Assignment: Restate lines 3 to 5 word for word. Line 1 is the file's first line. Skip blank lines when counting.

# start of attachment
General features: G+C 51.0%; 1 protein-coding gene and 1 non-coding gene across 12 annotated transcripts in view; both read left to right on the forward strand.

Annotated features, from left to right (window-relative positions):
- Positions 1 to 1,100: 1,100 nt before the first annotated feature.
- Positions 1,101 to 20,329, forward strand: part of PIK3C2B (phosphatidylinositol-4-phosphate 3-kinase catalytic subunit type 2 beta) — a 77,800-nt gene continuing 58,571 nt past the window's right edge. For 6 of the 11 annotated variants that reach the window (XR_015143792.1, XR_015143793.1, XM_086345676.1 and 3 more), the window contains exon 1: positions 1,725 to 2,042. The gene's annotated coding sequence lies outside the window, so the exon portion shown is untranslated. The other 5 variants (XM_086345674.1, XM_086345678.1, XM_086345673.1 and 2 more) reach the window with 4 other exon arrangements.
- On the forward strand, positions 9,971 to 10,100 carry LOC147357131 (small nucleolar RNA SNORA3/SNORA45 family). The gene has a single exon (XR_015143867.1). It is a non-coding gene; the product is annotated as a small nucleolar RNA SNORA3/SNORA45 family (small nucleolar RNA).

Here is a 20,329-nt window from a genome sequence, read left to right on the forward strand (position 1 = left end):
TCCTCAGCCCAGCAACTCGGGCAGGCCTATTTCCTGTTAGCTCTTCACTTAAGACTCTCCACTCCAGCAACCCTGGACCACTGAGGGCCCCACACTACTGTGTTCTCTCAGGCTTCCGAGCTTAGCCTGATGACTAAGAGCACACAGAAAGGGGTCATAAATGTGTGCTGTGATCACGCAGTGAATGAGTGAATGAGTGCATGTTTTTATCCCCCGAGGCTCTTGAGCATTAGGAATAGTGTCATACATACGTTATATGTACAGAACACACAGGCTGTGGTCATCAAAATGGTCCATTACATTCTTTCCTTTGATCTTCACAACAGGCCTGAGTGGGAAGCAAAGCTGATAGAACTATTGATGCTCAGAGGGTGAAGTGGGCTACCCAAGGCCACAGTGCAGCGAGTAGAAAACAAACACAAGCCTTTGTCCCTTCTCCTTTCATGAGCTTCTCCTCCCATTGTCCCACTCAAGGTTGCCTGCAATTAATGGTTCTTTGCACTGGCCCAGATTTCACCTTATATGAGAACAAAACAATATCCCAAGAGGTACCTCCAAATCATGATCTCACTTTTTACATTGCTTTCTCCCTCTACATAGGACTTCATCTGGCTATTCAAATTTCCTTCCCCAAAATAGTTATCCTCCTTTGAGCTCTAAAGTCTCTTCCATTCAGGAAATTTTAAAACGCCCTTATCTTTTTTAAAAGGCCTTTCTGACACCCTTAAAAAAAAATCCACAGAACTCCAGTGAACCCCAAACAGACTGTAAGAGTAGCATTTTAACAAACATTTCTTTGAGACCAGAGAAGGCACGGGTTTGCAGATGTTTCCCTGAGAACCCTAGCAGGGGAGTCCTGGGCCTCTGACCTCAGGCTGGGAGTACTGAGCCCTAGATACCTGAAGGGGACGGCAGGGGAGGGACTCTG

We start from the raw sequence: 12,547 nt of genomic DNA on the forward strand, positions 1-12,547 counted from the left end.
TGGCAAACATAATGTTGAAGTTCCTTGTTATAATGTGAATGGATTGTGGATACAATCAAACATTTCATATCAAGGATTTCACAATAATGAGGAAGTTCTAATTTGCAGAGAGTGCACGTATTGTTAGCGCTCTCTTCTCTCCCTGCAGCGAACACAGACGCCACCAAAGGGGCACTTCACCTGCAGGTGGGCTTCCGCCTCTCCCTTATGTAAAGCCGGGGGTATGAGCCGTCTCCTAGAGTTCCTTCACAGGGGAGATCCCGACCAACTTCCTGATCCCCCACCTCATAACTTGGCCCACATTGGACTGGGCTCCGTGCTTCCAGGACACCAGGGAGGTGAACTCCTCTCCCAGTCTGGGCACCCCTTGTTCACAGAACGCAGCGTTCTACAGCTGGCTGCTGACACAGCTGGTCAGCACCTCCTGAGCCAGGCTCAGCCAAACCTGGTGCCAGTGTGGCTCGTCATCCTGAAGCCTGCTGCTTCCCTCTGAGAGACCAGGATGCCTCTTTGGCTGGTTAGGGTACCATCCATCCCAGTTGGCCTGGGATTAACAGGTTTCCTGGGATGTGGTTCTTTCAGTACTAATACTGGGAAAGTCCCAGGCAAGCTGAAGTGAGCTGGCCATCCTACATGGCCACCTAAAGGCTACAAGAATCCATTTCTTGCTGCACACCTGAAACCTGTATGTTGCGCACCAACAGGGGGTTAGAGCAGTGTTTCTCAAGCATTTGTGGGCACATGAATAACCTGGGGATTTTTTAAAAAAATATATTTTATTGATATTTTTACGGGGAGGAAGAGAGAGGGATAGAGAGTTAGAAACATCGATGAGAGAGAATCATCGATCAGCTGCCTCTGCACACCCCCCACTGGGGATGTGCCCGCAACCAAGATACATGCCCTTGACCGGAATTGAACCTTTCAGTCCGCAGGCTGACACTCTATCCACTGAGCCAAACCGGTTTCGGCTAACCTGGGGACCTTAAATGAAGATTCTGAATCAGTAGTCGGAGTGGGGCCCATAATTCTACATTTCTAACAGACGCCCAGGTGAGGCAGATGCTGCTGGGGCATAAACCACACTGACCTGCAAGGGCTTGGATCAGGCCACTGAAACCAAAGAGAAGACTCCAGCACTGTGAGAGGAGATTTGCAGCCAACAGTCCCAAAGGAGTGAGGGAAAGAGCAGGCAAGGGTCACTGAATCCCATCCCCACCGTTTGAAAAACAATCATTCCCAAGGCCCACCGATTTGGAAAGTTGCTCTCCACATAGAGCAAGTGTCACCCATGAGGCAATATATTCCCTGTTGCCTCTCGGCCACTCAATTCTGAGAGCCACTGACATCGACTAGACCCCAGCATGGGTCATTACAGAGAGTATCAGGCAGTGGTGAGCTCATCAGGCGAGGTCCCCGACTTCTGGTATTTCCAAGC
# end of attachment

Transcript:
- Positions 1 to 1,100: 1,100 nt before the first annotated feature.
- Positions 1,101 to 20,329, forward strand: part of PIK3C2B (phosphatidylinositol-4-phosphate 3-kinase catalytic subunit type 2 beta) — a 77,800-nt gene continuing 58,571 nt past the window's right edge. For 6 of the 11 annotated variants that reach the window (XR_015143792.1, XR_015143793.1, XM_086345676.1 and 3 more), the window contains exon 1: positions 1,725 to 2,042. The gene's annotated coding sequence lies outside the window, so the exon portion shown is untranslated. The other 5 variants (XM_086345674.1, XM_086345678.1, XM_086345673.1 and 2 more) reach the window with 4 other exon arrangements.
- On the forward strand, positions 9,971 to 10,100 carry LOC147357131 (small nucleolar RNA SNORA3/SNORA45 family). The gene has a single exon (XR_015143867.1). It is a non-coding gene; the product is annotated as a small nucleolar RNA SNORA3/SNORA45 family (small nucleolar RNA).